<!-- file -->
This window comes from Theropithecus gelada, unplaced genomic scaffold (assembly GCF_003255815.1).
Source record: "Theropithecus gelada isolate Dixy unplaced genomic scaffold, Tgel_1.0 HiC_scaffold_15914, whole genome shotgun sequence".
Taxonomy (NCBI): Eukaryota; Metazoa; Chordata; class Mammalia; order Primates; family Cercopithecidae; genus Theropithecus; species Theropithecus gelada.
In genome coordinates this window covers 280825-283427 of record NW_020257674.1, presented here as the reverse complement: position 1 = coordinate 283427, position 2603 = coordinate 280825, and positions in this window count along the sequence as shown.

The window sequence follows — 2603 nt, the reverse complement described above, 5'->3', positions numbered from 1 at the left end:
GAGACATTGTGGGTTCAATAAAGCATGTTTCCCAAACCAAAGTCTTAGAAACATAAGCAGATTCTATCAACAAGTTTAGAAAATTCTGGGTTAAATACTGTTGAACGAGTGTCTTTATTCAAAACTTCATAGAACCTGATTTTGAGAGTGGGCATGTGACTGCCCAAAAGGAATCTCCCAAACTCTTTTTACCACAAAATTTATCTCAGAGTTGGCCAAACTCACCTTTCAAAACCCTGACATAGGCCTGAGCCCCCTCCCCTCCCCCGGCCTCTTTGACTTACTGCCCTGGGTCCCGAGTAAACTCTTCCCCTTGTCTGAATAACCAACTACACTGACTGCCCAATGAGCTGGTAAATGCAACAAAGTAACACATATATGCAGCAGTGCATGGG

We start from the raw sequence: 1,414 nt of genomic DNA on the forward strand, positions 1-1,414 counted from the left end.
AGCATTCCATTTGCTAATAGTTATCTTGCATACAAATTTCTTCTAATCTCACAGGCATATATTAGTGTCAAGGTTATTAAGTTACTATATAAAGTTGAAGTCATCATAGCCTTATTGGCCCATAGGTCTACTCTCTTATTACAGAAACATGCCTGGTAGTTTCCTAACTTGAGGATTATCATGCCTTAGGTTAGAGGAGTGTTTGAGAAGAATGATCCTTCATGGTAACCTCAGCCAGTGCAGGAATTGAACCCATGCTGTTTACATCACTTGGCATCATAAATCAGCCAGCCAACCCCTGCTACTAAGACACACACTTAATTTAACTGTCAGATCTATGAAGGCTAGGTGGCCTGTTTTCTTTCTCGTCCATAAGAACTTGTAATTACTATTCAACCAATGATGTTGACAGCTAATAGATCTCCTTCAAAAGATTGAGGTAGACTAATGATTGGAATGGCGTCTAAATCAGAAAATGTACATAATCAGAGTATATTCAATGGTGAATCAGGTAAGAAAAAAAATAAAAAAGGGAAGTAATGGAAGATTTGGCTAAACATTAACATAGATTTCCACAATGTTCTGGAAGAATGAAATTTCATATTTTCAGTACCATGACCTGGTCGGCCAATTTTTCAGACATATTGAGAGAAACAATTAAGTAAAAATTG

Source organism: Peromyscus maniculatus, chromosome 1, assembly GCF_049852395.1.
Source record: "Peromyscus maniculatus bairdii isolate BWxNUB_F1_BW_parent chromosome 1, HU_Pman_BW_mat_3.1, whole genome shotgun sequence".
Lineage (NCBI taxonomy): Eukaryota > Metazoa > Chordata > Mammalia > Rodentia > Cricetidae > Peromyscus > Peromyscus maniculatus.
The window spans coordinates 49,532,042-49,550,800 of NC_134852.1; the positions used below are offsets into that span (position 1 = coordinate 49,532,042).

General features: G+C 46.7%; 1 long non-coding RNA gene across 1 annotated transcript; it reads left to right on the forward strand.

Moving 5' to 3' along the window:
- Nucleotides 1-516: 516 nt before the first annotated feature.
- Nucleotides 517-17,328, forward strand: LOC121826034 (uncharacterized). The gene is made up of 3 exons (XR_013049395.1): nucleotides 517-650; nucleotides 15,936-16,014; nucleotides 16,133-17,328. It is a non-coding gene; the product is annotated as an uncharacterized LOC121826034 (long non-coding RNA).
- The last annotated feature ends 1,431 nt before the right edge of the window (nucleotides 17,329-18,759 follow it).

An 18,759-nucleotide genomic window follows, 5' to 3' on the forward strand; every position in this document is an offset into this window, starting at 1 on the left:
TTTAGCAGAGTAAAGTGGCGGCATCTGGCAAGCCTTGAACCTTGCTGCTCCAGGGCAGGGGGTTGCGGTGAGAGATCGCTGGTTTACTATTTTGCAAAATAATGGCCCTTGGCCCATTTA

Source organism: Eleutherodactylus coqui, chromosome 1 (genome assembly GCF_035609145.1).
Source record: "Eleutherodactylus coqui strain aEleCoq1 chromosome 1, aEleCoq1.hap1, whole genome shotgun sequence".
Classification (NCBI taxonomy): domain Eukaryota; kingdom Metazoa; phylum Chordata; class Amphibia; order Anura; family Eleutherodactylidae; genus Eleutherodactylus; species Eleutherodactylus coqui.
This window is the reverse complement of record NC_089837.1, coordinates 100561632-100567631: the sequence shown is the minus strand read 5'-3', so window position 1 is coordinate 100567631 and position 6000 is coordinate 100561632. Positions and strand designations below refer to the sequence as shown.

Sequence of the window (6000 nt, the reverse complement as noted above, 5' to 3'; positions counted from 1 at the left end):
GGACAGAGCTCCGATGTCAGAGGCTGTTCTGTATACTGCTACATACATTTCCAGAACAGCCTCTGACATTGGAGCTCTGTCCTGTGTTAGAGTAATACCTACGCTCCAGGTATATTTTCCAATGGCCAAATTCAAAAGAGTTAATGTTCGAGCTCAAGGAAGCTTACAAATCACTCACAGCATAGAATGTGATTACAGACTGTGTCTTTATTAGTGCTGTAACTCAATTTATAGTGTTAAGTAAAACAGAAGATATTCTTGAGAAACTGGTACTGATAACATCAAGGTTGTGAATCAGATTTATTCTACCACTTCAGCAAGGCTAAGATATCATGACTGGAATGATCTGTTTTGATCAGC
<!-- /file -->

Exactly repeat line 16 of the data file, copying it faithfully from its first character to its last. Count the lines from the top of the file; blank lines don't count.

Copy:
- Nucleotides 517-17,328, forward strand: LOC121826034 (uncharacterized). The gene is made up of 3 exons (XR_013049395.1): nucleotides 517-650; nucleotides 15,936-16,014; nucleotides 16,133-17,328. It is a non-coding gene; the product is annotated as an uncharacterized LOC121826034 (long non-coding RNA).